The Hard Part of Doing Less
How to Help Your Team Do More by Doing Less
Quick plug before we jump into the topic today. I recently became a member of the Forbes Technology Council. If you haven’t seen my first article, read it here (it’s all about whether AI is the silver bullet for productivity.)
In my last article, I talked about the “prioritization challenge” and how you can make sense of your priorities when everything feels important.
In this article, I want to unpack a specific aspect of this: the idea that to be great, you must do less. 💪
Doing less sounds simple. We all love to say we’re trying to do less, or that we’ll promise to do less after x, y or z is out the door. But the fact is, doing less is very hard. So hard that dozens of books and countless articles have been written on the topic.
The trouble is, we often assume doing less means we must reduce our actual amount of time spent on work. Sure, we’d all love to work a 4-hour workweek, but this simply isn’t possible for the majority of businesses. Instead, I think we should equate doing less with reducing the number of different things we’re working on. In other words, doing less is about less multitasking, less context switching, and more focused deep work.
Though doing less means you probably can’t go from a 50-hour workweek to a 30-hour workweek 😢... it does mean you can try to eliminate the noise, cut the distractions and focus on the work that will get you the farthest ahead. It means going from a broad set of things to a small set of things and focusing on patterns that are repeatable and scalable.
So, as a leader at a startup, how do you enable your team to do less? Here are some tips from the trenches:
1. Look at software development as a manufacturing process
This might not be a sexy way of viewing it, but it can be useful to draw parallels between software development and manufacturing.🏭 Both need to go through an assembly line of development, QA, and production. And both benefit from process optimization.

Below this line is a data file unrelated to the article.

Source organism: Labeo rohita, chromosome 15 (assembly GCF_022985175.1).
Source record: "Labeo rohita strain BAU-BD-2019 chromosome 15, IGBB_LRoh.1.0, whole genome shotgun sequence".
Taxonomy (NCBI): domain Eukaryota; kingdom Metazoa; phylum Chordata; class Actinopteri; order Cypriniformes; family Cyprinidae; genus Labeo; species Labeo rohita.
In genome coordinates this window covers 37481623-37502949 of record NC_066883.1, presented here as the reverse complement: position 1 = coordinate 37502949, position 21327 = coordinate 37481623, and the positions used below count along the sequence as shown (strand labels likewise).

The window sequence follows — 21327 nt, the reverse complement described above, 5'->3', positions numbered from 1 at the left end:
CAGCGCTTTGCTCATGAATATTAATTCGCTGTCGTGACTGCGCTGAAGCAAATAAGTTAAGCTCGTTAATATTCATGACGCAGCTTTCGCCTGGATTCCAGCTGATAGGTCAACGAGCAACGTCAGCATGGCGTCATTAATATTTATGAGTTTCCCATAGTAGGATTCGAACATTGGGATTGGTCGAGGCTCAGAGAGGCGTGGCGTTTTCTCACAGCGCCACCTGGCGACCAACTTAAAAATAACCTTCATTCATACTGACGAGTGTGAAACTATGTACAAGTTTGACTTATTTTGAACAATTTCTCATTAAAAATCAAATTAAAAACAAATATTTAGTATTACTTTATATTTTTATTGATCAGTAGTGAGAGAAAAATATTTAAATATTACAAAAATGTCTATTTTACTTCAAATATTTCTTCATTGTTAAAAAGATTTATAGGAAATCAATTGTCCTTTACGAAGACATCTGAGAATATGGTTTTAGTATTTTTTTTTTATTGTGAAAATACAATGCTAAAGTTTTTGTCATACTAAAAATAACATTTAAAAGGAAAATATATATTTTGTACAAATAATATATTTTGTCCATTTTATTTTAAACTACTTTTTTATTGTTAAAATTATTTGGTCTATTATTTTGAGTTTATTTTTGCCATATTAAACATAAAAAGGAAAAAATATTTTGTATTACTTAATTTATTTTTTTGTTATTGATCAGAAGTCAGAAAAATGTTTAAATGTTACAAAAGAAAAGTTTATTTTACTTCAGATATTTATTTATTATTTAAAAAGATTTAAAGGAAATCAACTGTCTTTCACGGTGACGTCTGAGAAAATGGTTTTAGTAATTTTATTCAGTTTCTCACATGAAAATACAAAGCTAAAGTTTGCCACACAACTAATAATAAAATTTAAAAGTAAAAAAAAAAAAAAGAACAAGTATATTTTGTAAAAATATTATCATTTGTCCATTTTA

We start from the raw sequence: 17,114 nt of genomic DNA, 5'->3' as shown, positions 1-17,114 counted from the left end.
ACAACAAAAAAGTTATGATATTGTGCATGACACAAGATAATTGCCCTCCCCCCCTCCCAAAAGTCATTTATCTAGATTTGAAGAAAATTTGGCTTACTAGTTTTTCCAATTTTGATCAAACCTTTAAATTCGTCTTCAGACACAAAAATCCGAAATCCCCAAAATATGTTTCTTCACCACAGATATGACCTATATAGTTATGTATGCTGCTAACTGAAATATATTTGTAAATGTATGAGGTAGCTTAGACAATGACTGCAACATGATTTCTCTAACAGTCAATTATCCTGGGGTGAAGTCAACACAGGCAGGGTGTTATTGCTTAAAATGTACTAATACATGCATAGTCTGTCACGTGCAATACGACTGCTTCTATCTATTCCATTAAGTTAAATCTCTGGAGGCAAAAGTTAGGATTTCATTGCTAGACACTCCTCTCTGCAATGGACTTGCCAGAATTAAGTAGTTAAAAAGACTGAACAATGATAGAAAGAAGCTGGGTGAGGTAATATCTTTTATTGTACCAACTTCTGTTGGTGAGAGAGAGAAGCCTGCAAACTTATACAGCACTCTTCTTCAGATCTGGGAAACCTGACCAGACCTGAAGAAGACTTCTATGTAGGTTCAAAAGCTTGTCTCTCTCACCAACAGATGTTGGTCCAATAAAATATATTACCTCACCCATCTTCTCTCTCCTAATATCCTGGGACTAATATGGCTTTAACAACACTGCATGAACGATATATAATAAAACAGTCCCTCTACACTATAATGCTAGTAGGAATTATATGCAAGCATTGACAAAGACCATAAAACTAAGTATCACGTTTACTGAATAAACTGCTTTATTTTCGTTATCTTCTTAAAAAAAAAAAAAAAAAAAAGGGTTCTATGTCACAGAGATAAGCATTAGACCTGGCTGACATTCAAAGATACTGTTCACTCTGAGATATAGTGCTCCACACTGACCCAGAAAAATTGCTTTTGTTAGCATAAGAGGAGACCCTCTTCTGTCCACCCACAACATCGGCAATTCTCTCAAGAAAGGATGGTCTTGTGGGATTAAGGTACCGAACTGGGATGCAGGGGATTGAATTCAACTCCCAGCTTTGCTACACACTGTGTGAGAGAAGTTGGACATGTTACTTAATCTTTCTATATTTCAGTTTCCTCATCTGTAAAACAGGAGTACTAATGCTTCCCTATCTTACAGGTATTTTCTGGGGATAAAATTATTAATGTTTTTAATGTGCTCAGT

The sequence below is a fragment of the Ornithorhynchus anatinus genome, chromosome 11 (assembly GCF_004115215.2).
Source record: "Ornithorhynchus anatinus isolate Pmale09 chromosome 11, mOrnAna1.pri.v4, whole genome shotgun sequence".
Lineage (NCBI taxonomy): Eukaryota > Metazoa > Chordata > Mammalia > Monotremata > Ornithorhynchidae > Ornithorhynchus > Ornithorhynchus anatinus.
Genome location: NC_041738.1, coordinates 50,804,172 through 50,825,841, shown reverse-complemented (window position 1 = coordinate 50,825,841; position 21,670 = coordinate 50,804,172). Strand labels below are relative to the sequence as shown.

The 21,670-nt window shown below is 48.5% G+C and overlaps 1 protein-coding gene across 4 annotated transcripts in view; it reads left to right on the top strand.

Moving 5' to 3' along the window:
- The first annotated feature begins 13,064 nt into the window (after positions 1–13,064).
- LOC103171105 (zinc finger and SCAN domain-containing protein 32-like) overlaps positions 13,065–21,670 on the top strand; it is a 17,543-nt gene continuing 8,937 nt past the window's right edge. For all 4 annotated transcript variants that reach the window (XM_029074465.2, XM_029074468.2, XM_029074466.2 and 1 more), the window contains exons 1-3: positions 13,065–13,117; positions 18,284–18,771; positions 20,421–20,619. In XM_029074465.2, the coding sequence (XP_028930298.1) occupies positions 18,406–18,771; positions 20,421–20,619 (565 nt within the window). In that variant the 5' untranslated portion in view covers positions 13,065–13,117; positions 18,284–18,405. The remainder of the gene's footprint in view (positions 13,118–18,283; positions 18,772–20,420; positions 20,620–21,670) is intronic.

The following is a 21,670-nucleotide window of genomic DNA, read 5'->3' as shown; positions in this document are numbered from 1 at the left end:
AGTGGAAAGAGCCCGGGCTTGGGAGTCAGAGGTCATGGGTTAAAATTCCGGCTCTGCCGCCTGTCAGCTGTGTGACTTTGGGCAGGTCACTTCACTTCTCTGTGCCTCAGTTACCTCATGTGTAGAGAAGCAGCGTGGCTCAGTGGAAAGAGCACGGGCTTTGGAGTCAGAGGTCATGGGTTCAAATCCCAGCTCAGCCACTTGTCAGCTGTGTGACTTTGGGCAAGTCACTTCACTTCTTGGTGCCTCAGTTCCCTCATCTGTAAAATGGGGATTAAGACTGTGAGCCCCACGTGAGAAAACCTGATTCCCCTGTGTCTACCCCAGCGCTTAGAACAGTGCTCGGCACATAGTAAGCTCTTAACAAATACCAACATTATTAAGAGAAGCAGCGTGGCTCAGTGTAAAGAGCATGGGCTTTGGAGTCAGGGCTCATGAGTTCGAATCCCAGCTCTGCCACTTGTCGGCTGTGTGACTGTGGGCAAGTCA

As with any assembly line, you will be producing, packaging, and distributing the product when it comes off the line. It’s critically important to automate the end-to-end processes to keep the team efficient. I’ve seen a lot of teams talk about the continuous development process, only to stress in the final stretches of getting features out the door. Even as a young startup, don’t just automate the development process, automate the production lifecycle as well.
You will continuously and frequently build and release product features. The more you can introduce automated workflows and standard operating procedures, the more you can reduce the noise for your team and protect their time for value-added deep work.
2. Try to find patterns that are repeatable and scalable
Along similar lines, look for other areas of opportunities where you can introduce repeatable methods and approaches both in the short term and long term. This includes repeatable methods for building new features and leveraging existing functionality for new capabilities in the product.
Even manufacturing companies have their “architecture” and build on common parts. Avoid bespoke development. It is expensive and leads to significant technical debt.
For instance, at Charli, we’ve recently decided to invest heavily into building our API. On one hand, it won’t have an immediate impact on user experience or delight. However, in the long run, it will result in some fantastic (and scalable) building blocks, as well as save our team tremendous time and cognitive effort. Sometimes looking to the future can be just as powerful as finding solutions for today.